More on intervention in Libya

Helena Cobban responds to my post on choices for intervention in Libya, advocating "incapacitation" rather than my "decapitation." But then again she is a Quaker and therefore a pacifist, I am an Arab and therefore prone to irrational bouts of violence and strong-horse worship (if I understand my Lee Smith correctly). To tell the truth, I am not bothered by the idea of killing Qadhafi, I just prefer that Libyans do it.

I guess I would just tweak his proposal by changing "decapitation mission" to "incapacitation mission." I think it's both wrong and unwise to plan outright to kill anyone, even someone who's done such heinous things as Muammar Qadhafi. But incapacitating him-- and also, crucially, the command-and-control networks through which he exercises his power-- is another matter completely.

It is of course possible that he would resist an incapacitation attempt with a bloody use of force, in which context he and others may end up getting killed. I just don't think that should be the goal.

Another consideration: If Qadhafi himself is the victim of yet another assassination attempt launched by outside powers but his network of repression and brutality still survives, his death could end up simply hardening the resolve of the its members, led perhaps after his demise by his dreadful son Saif. Thus, the goal should be a lasting incapacitation of the network, not just the killing of the man who currently heads it.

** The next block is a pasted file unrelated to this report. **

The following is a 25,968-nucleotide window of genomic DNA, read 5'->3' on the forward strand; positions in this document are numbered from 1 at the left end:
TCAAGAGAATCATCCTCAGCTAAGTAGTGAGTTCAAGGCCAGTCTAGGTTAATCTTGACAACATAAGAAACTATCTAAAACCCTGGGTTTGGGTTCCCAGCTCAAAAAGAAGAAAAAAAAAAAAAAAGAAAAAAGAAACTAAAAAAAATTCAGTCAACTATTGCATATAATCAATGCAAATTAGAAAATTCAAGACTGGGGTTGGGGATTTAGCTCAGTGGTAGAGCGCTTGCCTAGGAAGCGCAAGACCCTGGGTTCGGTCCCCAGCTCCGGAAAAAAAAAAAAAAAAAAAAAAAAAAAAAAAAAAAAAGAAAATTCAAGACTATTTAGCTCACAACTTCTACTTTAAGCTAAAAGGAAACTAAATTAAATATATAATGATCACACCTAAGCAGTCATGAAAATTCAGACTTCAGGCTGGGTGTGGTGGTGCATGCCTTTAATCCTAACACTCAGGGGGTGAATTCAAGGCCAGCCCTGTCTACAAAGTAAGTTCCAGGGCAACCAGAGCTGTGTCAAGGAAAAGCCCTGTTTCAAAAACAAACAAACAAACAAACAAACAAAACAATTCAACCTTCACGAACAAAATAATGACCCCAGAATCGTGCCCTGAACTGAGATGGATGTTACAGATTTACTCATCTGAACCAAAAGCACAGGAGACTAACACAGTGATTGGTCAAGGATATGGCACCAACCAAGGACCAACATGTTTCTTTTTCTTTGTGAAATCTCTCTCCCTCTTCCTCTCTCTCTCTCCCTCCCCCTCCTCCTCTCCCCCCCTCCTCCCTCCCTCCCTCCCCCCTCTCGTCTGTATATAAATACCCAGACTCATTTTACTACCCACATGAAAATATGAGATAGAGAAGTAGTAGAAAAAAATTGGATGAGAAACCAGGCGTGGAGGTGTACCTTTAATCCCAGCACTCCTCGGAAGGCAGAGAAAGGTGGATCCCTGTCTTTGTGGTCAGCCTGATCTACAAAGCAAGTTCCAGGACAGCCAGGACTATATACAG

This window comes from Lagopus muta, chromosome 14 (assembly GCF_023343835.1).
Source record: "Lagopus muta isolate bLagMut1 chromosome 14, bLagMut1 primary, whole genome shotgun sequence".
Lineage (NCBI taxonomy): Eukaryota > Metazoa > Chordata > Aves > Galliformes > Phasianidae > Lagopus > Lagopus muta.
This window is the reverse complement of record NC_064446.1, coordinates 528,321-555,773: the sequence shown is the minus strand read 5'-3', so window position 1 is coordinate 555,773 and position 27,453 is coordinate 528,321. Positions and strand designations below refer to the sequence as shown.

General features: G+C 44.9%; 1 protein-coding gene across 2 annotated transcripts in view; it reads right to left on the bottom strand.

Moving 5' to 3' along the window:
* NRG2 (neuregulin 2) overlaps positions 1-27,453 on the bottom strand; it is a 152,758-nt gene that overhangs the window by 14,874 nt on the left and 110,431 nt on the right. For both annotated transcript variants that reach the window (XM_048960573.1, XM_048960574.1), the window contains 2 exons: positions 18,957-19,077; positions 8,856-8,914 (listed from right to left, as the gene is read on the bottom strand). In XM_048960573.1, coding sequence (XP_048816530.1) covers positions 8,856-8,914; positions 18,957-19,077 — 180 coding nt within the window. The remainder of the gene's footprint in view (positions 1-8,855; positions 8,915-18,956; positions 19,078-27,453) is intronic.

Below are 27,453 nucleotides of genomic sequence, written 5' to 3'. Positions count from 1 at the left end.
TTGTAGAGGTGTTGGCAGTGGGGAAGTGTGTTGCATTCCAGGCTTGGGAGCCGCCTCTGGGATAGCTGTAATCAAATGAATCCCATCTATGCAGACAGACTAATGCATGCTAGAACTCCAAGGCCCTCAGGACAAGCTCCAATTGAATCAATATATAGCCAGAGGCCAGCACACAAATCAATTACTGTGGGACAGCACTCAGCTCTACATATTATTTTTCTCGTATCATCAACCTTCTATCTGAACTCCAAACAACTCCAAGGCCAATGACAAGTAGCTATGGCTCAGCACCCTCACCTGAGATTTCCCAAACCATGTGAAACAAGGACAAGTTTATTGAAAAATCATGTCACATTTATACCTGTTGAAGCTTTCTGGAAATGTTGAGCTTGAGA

Incapacitation could consist of a range of different actions. Qadhafi's communications networks are an evident part of this. I imagine there are more than a few outside powers who know how these work, including maybe the Chinese and Russians.

The problem with this is that we don't know what we need to know about Qadhafi: the situation on the ground is extremely fluid, existing intelligence gathering operations (such as embassies) are not exactly functional right now, and the fog of war hides much of what's happening. This crisis in Libya has not lasted very long thus far, and it may very well be over soon, in which case we hopefully won't have to talk about intervention of any kind.

Update: Also, this great long post on Jadalliya has some very insightful analysis.

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Issandr El Amrani

Issandr El Amrani is a Cairo-based writer and consultant. His reporting and commentary on the Middle East and North Africa has appeared in The Economist, London Review of Books, Financial Times, The National, The Guardian, Time and other publications. He also publishes one of the longest-running blog in the region, www.arabist.net.